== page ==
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Tuesday, August 22, 2006

Barth and Brunner on Natural Theology: Part 5


The distance between Barth and Brunner grows when Barth revises Church Dogmatics I/1, which devotes ten pages to undermining Brunner’s “eristics” project. Brunner, in turn, writes an article entitled “The Question of the ‘Point-of-Contact’ as a Problem for Theology,” which calls for theologians to devote attention to theological anthropology. He also writes Barth to thank him for sending an early manuscript of Church Dogmatics, while accepting Barth’s diagnosis of the growing distance between them:

"You are heading in the direction of a “perennial theology,” which rejects the special feature of human questions for every time; you believe that, in the twentieth century, you must also answer the questions of the sixteenth century. I, on the other hand, have turned in the direction of the kind of dogmatics which sees its service as answering the questions asked by the modern person. . . . [This is] where all of our differences have their ultimate ground . . . For me, theological work, . . . in the end, is nothing more than a particular type of evangelism, namely the battle against pagan thinking. . . . Perhaps (this is still always my hope), when your great work is brought to completion, you will turn yourself again to the work for which you are so specially equipped, and – if God grants it – you will be allowed really to ring the great bell which the whole world can hear."

Instead of accepting Brunner’s task, Barth responds predictably by formally relinquishing Brunner as a theological colleague:

"Yes, it is as you write: we continue in opposite directions, only for me it has been, for a long time now, a question not only of an opposition of method and style of writing, but even more a material opposition occurring right down the line. . . . I can understand as a theological friend only one in whom I have trust that he will not make a pact with the ancient serpent, neither with respect to nature nor with respect to grace. I no longer have this trust in you. You have made this pact on both sides as solemnly as possible. . . . It grieves you to hear that from me. But it has first grieved me to see gradually over the years and now completely clearly that we . . . want and intend something completely different materially, so that nothing now remains but for us to renounce the fictitious picture that there is a special solidarity in our work. . . . This renunciation is my answer to the point-of-contact. . . . All you need to do is to understand . . . your letter as radically as possible . . . in order to get the story of the gulf which divides us. All [its] points are non-debatable for me. . . . Here, here at the level of these . . . points it must be shown whether we are united in Christology, justification, the Scripture-principle, etc. If we can still be surprised with one another here, how then can it not be that we also intend completely different things in these other doctrines . . . ? The hyphen which has bound your name and mine . . . was a fictitious alliance."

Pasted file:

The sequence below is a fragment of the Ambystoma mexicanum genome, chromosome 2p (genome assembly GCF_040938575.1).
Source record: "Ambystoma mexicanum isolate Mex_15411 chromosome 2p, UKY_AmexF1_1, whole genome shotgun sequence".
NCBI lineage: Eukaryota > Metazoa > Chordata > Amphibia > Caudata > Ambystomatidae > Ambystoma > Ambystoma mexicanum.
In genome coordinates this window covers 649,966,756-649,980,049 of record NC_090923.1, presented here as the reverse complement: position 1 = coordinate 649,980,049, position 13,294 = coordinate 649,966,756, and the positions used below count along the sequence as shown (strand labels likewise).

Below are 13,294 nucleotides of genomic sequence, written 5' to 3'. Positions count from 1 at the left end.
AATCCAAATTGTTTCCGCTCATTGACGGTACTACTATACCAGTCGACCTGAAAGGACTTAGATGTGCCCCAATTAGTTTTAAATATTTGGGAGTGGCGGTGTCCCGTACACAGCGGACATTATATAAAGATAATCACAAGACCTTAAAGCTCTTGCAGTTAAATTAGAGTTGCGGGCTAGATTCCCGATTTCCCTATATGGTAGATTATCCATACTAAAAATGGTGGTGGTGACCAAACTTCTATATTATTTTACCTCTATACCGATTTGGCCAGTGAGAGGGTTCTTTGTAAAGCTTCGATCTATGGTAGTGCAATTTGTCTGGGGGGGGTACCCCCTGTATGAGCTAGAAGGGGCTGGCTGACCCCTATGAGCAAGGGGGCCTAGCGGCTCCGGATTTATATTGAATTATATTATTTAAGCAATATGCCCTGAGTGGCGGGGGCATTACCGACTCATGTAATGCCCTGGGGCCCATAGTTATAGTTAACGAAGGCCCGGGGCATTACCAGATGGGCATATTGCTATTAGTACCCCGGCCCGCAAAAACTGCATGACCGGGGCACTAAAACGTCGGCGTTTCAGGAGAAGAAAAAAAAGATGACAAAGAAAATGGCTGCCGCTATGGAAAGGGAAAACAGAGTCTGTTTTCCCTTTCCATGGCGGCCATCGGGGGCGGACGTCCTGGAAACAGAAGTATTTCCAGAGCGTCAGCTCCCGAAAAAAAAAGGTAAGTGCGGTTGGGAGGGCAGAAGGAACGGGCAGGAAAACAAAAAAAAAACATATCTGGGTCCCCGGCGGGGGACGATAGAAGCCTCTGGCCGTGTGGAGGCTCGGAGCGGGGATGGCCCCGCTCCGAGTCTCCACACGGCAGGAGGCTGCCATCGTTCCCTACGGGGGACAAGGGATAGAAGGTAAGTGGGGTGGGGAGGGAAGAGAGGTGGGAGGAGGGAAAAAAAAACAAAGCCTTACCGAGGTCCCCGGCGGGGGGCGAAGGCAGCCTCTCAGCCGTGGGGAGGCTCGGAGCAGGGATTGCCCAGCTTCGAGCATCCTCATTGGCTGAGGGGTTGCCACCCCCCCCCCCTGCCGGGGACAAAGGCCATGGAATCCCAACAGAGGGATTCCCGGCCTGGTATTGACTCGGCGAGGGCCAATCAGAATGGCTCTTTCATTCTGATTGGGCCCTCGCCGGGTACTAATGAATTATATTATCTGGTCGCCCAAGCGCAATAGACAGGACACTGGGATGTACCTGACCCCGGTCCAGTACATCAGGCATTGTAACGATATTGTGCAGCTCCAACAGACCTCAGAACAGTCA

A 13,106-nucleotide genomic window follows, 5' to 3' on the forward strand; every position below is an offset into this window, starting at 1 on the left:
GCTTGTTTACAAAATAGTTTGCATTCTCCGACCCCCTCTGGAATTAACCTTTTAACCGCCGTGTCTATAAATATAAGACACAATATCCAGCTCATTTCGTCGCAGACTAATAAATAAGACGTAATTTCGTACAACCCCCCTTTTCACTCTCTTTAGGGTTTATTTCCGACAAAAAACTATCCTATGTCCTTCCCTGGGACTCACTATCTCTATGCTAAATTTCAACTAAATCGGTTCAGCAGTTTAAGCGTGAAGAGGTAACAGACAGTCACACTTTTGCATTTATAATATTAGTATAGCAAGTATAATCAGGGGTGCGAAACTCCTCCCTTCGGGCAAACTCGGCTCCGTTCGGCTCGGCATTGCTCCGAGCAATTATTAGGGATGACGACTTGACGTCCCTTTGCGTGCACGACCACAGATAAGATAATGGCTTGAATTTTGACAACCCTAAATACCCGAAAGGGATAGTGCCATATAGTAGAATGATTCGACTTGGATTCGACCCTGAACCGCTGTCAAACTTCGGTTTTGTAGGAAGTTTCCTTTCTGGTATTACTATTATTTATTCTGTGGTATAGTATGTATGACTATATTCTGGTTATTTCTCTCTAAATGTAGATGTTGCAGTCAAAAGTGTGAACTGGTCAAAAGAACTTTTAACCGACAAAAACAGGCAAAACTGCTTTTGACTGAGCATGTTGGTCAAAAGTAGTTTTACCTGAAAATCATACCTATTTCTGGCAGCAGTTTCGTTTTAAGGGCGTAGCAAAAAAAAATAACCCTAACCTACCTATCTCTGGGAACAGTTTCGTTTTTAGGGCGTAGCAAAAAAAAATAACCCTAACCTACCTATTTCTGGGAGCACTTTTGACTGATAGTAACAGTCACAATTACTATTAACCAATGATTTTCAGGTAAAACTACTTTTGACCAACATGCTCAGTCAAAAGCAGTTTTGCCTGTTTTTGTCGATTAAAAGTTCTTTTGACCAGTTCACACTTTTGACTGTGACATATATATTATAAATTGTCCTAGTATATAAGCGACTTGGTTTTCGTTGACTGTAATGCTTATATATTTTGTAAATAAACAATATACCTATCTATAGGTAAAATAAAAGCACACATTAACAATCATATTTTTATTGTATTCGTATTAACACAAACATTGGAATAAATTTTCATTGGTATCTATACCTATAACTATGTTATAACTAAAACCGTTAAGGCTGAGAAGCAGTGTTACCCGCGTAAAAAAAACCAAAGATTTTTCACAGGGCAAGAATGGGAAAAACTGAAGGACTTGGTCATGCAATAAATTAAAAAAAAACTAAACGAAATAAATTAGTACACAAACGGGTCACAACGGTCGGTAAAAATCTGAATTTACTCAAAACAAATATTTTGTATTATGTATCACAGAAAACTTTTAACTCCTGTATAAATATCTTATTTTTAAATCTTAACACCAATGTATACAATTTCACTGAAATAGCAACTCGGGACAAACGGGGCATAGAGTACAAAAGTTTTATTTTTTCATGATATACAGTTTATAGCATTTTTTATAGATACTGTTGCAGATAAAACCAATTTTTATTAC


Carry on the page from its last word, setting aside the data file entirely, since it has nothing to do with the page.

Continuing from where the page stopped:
Brunner goes onto repeat his charge of “one-sidedness” at Barth, thus laying the blame for their dissolution on Barth:

"There is truth in the saying: as much unity as is possible in some way. You have always been the strong one; you have perceived yourself to be the mightiest alone. You could accomplish it all by yourself. But also consider what it means for Christian people if you throw off everyone – everyone – from yourself, and will have fellowship with no one else who comes to the fore theologically. And what will happen if it comes to the point where you have the theological tradition of the entire Church against you! Do what you must, but we will always ask ourselves whether this separation belongs to the necessary issues, or to the uncertain issues, where there is freedom."


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